Have you ever really thought about how weird it is that we all see and experience color differently? It’s true for everyone, not even those who are color-blind. To a certain extent, the subtleties of seeing our surroundings in living color vary among all of us. That’s one of the major reasons that, when this image of a dress went viral on the internet this week, no one could agree on whether it was black/blue or white/gold. The reason? We all experience color differently. In fact, our experience of seeing color alters depending on the time of day — one reason that #TheDress so quickly became a viral sensation.
The relationship between light and our perception of color is inextricably linked: one particular kind of light we experience daily, sunlight, is actually colorless. Its presence in our lives, however, influences how we experience color in our surroundings: grass, flowers, cars, the sweater you’re wearing, etc.
When light enters our eyes, photoreceptors (cells that communicate light frequencies) take it in and aid our sight. Photoreceptors come in two varieties: cones and rods. Rods are in the very back portion of our eye and don’t particularly aid our color-vision. If we only had rods, we’d see just in black-and-white. Cones are the photoreceptors that allow us to see colors. If someone has various inherited or acquired defects in some of their cones, they have a color deficiency — or color blindness.
It’s estimated that around 250 million people worldwide are color blind. Given the way our bodies are made to perceive different kinds of color, different kinds of color blindness exist. The color spectrum can be boiled down to essentially three types of color–red, green and blue–each of which has a cone devoted to “seeing” them. So if you’re red/green color blind, that means you have a hard time distinguishing between the two colors due to a problem with your red and green cones. The condition is almost always inherited, as the gene responsible for affecting the red and green cones rides on the X chromosome. Therefore men, having only one X chromosome, are more likely to be red/green color blind than women.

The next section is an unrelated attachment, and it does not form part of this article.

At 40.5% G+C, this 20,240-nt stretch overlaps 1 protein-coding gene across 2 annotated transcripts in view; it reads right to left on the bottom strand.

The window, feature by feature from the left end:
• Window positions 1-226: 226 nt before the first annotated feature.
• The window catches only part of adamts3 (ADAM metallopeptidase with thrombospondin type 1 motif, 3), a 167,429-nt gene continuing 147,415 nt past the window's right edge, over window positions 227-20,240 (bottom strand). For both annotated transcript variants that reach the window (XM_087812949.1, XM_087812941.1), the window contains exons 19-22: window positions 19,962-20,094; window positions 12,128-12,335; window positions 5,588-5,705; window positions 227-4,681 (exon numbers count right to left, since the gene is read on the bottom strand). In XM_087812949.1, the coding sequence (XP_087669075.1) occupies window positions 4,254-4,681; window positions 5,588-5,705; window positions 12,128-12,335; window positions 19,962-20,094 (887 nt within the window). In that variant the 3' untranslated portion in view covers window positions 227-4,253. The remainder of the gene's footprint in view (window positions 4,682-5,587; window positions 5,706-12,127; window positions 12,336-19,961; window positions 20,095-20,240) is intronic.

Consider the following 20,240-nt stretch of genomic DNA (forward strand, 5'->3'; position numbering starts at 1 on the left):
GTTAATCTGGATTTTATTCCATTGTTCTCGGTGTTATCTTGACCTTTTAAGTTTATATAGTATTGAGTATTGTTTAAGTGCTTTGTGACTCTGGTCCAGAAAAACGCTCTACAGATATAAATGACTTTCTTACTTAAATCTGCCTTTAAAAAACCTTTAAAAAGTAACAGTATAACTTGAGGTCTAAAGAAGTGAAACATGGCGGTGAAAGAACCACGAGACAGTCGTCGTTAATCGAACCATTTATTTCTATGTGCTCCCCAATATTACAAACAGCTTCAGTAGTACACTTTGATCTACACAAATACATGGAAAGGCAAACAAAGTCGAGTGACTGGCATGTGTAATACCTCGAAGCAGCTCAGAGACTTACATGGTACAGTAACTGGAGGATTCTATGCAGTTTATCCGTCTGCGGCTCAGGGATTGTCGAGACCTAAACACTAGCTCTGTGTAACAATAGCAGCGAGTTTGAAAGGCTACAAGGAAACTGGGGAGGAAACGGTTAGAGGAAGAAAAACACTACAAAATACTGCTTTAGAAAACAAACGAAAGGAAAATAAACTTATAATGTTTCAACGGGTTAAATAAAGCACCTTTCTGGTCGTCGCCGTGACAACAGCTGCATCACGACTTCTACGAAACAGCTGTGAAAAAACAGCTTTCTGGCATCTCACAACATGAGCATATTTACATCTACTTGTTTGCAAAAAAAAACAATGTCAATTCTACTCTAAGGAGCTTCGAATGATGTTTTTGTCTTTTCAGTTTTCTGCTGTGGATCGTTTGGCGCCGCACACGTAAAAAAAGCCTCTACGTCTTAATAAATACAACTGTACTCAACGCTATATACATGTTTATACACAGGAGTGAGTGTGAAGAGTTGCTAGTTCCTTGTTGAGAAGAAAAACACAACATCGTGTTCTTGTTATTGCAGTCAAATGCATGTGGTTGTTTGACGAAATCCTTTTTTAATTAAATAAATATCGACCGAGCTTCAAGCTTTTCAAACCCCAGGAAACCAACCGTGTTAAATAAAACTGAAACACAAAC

When you’re seeing color, the cones are communicating the various wavelengths of light to your brain, which then registers the color you’re seeing. The names for these colors, of course, are learned: in school we learn that “red” is “red” and “blue” is “blue” and so on.
It’s long been considered common knowledge that dogs are colorblind to the extent that they see in black and white. This isn’t true, though. Some animals, dogs included, do have fewer color-seeing cones in their retinas than humans—but some species actually have more. Our doggy companions can see color, but they don’t see as wide of a spectrum as we do.
The old wives’ tale about dogs only seeing shades of grey probably originated from the fact that dog-colors are not as rich and vibrant as human colors, meaning that their perception of the world’s hues is dull relative to our HD experience. There are actually some similarities between human color blindness and the dog-color spectrum: both see predominantly blue-yellow, but not a very wide spectrum of either color. So, a lot of blue, sort-of blue, dull blue, kind of yellow, duller yellow, yellow-er, and so on.
Want to test your color perception? Take the test here to see how well you perceive color and how you compare to others worldwide.